Eli Schwartz

SEO can’t be replaced by software – 📌Eli Schwartz


There are several tools that I love using daily and without them I would not be able to work on any SEO projects. Yet, I think tools are just that – tools to help complete a project they are not the solution in of themselves. I believe there are many areas where tools will supplant humans and be able to do a job beginning to end without human intervention, but anything in the realm of marketing in my opinion must have human input.

Analogy to construction

It’s best to explain my opinion with an analogy to home construction. While any construction worker would likely disagree that their job could be completely automated, it is not farfetched to see how the robots could take over once each task is broken down. There are devices which hammer in nails automatically, hold walls straight and even follow a schematic to build a frame.

For now, there is no single robot hammer that can crawl across a house frame and know exactly where to hammer in a nail, but years ago there wasn’t a robot that could vacuum a house either. It is entirely possible that one day an inventor will realize that it is cheaper and safer to use robots for monotous labor intensive tasks that can be guided by a repetitive algorithm.

However, there is one area of construction that will never be replaced by a robot and that is the design and architecture. A robot will never be able to understand the human emotions and personal choices that go into deciding how a home should look, where the front door should be and how big the walk-in closet can be. A robot can certainly perfectly build a blueprint to spec, but it can’t translate desire into a plan.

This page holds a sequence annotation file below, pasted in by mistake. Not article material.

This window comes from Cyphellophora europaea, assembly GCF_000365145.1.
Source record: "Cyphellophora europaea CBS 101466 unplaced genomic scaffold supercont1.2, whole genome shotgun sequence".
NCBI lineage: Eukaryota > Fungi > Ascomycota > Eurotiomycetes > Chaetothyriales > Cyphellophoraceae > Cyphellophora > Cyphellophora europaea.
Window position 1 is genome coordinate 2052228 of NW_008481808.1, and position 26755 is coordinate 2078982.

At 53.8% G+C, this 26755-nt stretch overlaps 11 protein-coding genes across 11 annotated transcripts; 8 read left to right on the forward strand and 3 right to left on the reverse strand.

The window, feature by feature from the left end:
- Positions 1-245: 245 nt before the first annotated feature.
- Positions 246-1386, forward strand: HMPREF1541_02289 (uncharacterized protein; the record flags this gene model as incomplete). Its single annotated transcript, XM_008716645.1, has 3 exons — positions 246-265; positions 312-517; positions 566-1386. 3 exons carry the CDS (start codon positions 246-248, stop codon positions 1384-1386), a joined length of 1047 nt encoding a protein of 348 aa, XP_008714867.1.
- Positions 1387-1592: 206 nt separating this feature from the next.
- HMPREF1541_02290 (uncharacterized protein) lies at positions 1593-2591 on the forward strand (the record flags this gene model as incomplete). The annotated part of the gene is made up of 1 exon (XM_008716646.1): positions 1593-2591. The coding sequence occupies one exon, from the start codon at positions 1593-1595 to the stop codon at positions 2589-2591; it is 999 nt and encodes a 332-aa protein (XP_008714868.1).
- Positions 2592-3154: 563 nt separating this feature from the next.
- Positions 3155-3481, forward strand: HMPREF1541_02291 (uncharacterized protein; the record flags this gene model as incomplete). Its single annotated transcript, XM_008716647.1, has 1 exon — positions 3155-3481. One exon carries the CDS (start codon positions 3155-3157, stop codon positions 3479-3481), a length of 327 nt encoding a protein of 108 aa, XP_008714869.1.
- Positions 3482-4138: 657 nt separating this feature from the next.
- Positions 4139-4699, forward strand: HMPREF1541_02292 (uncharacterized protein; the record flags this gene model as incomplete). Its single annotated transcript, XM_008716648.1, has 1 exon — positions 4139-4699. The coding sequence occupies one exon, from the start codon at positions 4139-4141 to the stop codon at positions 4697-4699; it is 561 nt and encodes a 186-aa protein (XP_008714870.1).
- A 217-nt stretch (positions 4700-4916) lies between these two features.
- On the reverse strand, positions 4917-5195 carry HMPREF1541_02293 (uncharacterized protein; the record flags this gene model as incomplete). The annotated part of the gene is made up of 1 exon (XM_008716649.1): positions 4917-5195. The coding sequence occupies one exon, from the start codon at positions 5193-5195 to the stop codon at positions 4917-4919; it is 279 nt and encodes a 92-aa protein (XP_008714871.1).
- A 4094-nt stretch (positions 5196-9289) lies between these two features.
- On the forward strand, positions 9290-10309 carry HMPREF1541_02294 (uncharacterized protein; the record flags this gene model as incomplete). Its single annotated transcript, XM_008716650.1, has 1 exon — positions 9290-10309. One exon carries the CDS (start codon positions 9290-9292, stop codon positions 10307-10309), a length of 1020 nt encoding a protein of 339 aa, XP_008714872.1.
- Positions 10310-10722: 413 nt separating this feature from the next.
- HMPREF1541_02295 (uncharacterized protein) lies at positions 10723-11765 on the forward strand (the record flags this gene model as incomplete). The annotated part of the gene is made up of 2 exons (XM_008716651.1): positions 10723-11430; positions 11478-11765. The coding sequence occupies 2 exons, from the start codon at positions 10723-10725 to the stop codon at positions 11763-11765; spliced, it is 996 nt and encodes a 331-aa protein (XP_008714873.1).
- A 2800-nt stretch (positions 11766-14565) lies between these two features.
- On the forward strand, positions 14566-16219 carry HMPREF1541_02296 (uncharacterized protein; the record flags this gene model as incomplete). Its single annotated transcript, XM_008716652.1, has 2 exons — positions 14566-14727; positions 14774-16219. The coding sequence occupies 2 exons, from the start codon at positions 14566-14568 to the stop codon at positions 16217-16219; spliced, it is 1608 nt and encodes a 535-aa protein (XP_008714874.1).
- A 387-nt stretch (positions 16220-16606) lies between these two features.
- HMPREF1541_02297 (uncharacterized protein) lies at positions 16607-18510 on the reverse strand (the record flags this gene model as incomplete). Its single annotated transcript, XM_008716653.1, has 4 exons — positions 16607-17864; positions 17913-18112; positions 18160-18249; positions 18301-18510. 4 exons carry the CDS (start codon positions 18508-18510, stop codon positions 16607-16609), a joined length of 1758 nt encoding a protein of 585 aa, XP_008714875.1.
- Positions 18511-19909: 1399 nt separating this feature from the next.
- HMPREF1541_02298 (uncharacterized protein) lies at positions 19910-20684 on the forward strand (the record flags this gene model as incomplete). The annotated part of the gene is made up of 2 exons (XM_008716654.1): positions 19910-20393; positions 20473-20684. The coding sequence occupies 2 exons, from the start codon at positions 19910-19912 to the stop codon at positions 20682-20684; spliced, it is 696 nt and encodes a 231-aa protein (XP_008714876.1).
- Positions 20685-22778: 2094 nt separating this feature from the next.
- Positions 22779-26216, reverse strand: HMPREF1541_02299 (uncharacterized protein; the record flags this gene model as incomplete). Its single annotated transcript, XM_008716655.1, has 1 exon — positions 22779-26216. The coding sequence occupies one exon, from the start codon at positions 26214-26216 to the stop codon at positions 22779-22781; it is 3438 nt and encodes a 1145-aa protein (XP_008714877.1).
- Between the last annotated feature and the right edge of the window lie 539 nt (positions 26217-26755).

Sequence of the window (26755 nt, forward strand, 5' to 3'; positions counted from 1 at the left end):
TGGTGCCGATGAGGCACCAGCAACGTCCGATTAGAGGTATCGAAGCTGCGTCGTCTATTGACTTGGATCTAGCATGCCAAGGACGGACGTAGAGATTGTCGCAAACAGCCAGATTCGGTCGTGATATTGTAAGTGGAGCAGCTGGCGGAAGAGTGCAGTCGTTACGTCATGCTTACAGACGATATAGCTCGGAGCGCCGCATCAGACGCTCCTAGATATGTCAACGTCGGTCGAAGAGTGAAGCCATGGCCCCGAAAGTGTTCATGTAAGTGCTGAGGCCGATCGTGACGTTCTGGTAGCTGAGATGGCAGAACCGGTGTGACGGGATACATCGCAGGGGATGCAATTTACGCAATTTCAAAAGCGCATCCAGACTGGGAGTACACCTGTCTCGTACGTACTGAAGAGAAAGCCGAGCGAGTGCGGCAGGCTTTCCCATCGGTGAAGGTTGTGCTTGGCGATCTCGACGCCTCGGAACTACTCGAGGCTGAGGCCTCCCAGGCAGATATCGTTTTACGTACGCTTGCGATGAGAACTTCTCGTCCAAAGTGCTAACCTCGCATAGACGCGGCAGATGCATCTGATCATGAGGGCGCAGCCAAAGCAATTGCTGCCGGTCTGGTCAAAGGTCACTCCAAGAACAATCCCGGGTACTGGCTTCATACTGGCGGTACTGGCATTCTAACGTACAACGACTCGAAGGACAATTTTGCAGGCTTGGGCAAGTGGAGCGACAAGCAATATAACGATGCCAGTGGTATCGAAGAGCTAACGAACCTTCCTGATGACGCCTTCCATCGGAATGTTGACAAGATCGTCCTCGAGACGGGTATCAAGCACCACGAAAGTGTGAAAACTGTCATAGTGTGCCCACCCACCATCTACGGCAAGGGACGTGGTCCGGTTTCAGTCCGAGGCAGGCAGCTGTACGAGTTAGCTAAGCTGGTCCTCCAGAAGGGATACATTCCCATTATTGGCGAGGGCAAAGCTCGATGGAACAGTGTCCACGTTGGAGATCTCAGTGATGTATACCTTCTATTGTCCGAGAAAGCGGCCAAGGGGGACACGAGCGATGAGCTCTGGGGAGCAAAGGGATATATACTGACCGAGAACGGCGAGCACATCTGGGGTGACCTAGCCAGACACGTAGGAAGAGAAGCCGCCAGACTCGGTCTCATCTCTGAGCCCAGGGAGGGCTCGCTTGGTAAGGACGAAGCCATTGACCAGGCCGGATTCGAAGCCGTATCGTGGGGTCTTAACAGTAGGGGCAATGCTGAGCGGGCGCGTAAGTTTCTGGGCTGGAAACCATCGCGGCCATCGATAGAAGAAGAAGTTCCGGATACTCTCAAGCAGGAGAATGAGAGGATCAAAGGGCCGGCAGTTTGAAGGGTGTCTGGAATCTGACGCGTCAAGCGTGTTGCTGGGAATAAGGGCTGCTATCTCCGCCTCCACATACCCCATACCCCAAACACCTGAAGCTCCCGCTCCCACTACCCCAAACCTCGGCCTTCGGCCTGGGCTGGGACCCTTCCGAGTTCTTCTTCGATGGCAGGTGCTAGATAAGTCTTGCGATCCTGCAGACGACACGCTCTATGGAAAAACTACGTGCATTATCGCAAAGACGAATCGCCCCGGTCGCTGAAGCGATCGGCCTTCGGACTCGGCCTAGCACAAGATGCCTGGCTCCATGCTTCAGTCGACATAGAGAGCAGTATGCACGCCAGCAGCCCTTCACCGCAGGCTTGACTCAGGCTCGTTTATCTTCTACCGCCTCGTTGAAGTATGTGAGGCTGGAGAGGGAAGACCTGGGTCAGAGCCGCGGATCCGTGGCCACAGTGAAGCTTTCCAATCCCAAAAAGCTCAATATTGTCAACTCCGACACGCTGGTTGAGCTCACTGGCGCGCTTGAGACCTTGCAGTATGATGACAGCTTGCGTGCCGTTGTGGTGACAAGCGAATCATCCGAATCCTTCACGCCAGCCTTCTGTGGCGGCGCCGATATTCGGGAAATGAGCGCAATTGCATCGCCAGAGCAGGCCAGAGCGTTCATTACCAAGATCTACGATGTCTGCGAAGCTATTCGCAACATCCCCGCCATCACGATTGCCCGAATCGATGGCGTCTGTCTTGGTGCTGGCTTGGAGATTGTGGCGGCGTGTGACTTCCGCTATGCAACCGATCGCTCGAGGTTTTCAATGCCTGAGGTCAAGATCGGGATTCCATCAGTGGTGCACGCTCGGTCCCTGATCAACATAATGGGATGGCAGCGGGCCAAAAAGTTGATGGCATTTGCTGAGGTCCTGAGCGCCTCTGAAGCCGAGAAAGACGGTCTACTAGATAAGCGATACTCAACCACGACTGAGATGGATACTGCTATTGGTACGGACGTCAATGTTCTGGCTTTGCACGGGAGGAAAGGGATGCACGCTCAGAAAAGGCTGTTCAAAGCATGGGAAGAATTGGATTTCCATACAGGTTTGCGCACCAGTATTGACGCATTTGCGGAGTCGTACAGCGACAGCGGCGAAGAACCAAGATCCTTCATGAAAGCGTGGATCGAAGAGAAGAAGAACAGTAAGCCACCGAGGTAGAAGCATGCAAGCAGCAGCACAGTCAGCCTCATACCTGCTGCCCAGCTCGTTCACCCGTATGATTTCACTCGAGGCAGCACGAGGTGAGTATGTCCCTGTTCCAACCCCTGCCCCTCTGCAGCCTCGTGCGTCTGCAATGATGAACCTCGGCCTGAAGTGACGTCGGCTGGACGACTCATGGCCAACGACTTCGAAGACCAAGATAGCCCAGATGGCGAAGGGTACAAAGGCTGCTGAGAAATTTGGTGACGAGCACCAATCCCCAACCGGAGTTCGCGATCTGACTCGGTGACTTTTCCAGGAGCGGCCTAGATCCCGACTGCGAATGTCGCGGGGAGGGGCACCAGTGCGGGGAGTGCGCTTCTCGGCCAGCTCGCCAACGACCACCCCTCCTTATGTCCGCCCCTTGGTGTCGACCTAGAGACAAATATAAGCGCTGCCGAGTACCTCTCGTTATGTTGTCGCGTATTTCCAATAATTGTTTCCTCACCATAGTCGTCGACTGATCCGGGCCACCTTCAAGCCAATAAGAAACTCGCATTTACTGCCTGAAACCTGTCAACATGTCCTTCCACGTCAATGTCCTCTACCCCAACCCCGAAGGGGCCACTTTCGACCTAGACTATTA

Human marketing

I believe this same concept applies to SEO and marketing, one day there may be tools that construct the perfect website based on findings on what works in search, generates the best keyword ideas and maybe even writes the content, but the human element will always be missing. At best software can mimic what others seem to be doing well, but it would be impossible to have  a creative idea on how to get ahead. Even further, while software can even write content based on keywords and it may even appear well in search, it will lack the human emotion that is necessary to resonate with the humans who need to engage with that content.

Automatic SEO

Every once in awhile there’s an article about a tool that does SEO “automatically” getting a round of funding. There’s usually some breathless proclamation about how it will disrupt the entire industry, but all these articles always neglect to mention the AI factor that already exists. Google is already using AI to understand and rank content, the way to “beat” Google’s AI is not to have a duel with another AI tool but to put a human in the mix.

If all of SEO could be distilled down to doing keyword research and structuring web pages, then SEO could be disrupted by software. However, successful SEO is so much more. An SEO effort includes knowing how to architect a website, the types of content to create, the personas of the potential users, learning from performance to optimize for growth and most of all building a product that resonates with real users. Until we live in a world where robots do all our shopping, none of this could ever be disrupted by software.

In my opinion, all the sites that try to use software only to manage their SEO, leave a gaping hole for a human driven SEO campaign to beat them in search visibility.

Think about all of the most successful sites on the web, and then imagine if it were possible to replicate their success. Could a machine have built Wikipedia? Would automated reviews helped Yelp, TripAdvisor and Amazon win their categories? Would Google News be a dominant source of news if all it did was index machine written content?

I don’t think humans would have considered these sites key sources of information if machines had build the strategy, websites and content. Anyone looking to replicate their success would be better served by finding the smartest humans rather than looking for the next automated shiny object.